Law in the Internet Society

E-book Privacy and the Fight for Freedom of Thought

-- By AnnaScott - 01 Apr 2013

E-book privacy issues have hit a nerve with many consumers. Some who barely blink when told that Google is reading all of their emails will throw a fit when they realize that their reading habits are being tracked, monitored, and analyzed by their e-book distributor. What is it about this kind of monitoring that makes people more upset than other kinds, which are arguably more invasive? What can we learn from it, and how can we channel that indignation and energy into the larger fight for freedom of thought in the 21st century and beyond?

How did we establish the premise, that this is of more concern than email monitoring to "many" consumers?

One argument is that e-book monitoring upsets people because it is a new frontier in government and corporate spying. That is, Google and/or the government reading your email is similar in kind to intercepting letters, tapping your phone, or eavesdropping on a conversation – invasive to be sure, but all things that governments already do to some degree -- while Amazon and/or the government knowing what you’re reading, what you’re highlighting, where you’re writing notes, what chapters you’re re-reading – that is an invasion of a new and more personal kind, an eavesdropping on your very thoughts.

While the other communications aren't "very thoughts"?

However, in a broad historical sense this is not a new frontier, but is in fact part of a long history of institutional attack on freedom of thought. Professor Moglen discussed this in his keynote speech at re:publica 2012 in Berlin: institutions, particularly and most powerfully the Catholic church during the 17th and 18th centuries, have long been obsessively focused on surveillance of conduct and being able to predict and punish unorthodox thought. Historically, the focus was on censoring and controlling access to books and access to avenues of publishing as a way to control freedom; today, we can access millions of books with the click of a mouse. But now, instead of the blunt instrument of limiting access via censorship,* institutions can use the much more powerfully subtle tools of data collection and analysis to predict and police unorthodox thought. The confessional booth is no longer a once-a-week operation – it’s open twenty-four hours a day; the more you take advantage of all this access, the louder and more detailed your confession is, and the smarter the institution’s algorithms about human thought become.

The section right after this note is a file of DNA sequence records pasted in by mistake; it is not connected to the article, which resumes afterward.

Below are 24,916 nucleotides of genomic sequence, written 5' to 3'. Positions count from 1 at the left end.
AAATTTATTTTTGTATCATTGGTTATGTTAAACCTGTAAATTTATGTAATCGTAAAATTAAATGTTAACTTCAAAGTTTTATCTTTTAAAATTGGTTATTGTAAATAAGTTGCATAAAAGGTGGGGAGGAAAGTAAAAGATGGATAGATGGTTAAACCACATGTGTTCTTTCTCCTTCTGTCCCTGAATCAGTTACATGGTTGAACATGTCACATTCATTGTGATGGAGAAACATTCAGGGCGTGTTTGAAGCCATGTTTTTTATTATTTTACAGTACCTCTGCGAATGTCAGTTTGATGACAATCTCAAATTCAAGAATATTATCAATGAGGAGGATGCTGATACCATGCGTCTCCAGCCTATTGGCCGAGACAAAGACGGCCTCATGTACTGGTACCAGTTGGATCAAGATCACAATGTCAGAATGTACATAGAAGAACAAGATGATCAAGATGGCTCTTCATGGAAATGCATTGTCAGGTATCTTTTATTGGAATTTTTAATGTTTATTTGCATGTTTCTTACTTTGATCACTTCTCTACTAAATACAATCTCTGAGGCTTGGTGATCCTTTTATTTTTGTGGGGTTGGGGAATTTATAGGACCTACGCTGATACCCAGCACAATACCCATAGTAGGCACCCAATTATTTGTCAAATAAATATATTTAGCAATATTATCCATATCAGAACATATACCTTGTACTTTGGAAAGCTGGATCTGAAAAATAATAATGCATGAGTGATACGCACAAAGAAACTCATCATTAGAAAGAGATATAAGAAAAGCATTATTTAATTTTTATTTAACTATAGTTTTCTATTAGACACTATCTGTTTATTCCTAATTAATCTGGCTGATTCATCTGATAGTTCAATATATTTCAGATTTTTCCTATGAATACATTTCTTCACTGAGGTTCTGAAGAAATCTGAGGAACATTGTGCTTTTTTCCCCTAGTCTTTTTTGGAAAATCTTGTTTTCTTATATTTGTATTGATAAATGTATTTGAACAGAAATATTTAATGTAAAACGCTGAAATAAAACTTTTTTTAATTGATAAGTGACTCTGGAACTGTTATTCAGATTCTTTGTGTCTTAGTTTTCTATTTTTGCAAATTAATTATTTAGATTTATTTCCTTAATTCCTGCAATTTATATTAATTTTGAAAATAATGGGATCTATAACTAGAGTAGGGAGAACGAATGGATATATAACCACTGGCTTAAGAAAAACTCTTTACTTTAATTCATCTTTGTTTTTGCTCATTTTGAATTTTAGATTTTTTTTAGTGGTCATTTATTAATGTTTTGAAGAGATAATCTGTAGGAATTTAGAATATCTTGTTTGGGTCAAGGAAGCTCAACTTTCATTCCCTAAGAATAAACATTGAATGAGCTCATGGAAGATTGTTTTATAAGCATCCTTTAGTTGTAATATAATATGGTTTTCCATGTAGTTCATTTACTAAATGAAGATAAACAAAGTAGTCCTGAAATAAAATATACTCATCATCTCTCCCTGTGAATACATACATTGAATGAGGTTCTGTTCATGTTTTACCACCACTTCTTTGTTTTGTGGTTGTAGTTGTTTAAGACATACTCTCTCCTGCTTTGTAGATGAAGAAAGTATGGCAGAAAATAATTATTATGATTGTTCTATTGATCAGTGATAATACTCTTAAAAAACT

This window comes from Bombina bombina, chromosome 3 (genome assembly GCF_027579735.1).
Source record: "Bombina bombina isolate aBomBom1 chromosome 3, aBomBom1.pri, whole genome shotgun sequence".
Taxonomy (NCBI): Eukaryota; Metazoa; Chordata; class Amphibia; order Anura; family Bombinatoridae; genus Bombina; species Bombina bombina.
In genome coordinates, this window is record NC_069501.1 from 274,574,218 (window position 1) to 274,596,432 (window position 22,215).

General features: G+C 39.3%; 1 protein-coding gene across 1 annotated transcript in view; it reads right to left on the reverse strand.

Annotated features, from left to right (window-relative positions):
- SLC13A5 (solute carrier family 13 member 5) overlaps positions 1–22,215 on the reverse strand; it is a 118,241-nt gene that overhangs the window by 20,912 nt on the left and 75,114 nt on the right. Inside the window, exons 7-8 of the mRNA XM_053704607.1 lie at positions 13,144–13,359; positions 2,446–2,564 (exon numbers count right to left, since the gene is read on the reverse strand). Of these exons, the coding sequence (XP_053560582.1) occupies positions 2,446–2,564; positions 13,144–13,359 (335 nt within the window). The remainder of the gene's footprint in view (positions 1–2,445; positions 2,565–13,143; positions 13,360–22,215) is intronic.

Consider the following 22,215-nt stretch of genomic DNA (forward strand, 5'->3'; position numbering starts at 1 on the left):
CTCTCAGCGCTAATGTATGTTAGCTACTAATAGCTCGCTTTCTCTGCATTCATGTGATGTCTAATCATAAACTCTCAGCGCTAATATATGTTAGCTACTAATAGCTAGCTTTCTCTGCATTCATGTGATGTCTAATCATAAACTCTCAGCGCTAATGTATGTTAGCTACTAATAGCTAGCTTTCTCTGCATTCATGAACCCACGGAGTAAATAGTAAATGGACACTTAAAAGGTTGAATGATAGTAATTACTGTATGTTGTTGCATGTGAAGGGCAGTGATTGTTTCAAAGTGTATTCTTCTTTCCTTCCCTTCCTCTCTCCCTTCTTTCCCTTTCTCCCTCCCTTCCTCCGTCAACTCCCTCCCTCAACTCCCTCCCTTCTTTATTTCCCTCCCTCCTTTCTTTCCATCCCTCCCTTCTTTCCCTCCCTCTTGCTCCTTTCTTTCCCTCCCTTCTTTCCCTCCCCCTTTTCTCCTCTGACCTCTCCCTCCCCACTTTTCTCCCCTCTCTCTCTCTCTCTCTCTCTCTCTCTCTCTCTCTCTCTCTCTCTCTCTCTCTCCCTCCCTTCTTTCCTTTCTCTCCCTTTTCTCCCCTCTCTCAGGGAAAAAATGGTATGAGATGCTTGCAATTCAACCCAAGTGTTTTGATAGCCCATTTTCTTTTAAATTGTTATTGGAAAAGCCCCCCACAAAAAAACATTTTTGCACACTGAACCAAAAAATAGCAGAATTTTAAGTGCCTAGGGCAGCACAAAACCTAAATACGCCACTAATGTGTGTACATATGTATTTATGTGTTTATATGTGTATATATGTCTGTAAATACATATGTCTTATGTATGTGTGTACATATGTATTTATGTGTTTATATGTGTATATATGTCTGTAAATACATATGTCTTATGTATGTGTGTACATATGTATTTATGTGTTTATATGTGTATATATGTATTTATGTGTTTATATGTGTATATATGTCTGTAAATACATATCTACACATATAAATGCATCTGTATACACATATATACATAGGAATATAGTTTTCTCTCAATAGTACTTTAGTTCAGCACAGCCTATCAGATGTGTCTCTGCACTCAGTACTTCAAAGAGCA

This is a very broad historical sense, indeed; it seems rather broad even to me. But I'm not sure in what way it differs, except in breadth, from what I said. Perhaps it would be clearer to leave me to say what I say, and then to add to it without further paraphrase.

Because of this history of policing freedom of thought via limiting access to books, and because the fight for freedom of thought has thus focused strongly (and, for centuries, accurately) on demanding increased access to knowledge and knowledge sharing, the average citizen is not primed to recognize the way freedom of thought will be policed in the future.

The relationship between "the average citizen" and "the future" on other subjects is different? He or she is more primed?

People have access to more writing, and to more avenues of publishing their writing, than ever before – and since for so long more access meant more freedom, it is harder to for us to recognize the new shapes that threats to our freedom are taking. That is why it is heartening to see the visceral reaction many people have to the idea of e-book monitoring – here, at least, is a kind of corporate surveillance and data collection that many people immediately recognize and fear as a threat to freedom, even if they do not recognize its place in the long history of institutional surveillance and control.